US customers are happier about IT than in recent years, according to the results of a study by the University of Michigan
The American Customer Satisfaction Index (ACSI) measures the attitudes of consumers to PCs on a scale from zero to 100.
For the second quarter of 2004, the PC industry scored 74, which represents an improvement of 2.8% on last year and a four-year high.
Overall customer satisfaction with the PC industry has improved as suppliers renewed their focus on support and made technology easier to set up and use, said Claes Fornell, professor of business at the University of Michigan Business School and director of the ACSI.
Apple and Gateway recorded the largest improvements in customer satisfaction. With a score of 81, Apple's customers are the happiest.
Apple's success comes from a focus on innovation and improving support, Fornell said.
Just about every other PC supplier received technical support scores that were lower than their scores for the quality of their products: Apple was the only one that received high marks for both.
Gateway's standing has improved based on its acquisition of eMachines, Fornell said.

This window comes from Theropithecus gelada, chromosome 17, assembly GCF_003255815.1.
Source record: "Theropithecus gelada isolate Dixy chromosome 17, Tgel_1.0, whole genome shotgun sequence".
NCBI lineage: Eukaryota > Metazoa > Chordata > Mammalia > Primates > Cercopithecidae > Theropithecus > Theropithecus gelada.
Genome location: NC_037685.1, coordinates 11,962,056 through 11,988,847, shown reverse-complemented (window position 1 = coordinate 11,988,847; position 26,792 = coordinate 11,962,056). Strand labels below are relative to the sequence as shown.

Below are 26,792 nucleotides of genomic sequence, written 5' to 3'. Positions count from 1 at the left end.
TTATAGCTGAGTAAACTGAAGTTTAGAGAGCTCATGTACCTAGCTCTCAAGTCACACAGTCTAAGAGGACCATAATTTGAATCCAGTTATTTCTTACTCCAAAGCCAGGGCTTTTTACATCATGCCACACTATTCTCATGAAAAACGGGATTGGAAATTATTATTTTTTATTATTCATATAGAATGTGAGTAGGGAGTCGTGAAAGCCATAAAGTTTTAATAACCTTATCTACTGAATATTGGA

The company's products are now seen as having greater value because of the addition of eMachines' low-cost desktops and notebooks. Gateway scored of 74, in line with the industry average.
Dell's customers were only slightly less satisfied than Apple's, according to the index. The PC market share leader achieved a score of 79.
Hewlett-Packard (HP) managed slight improvements in customer satisfaction, but remains below the industry average.
The ACSI breaks down HP's scores for both HP-branded and Compaq-branded PCs, and both were below the industry average at 71 and 69, respectively.
Fornell blamed the integration efforts following HP's acquisition of Compaq for its troubles in maintaining customer satisfaction.
For some years before the merger the separate brands led the ACSI, but neither has regained the scores they achieved in the late 1990s, he said.
The ASCI identifies about 250 customers of each PC supplier and surveys them about their attitudes to their suppliers .
Tom Krazit writes for IDG News Service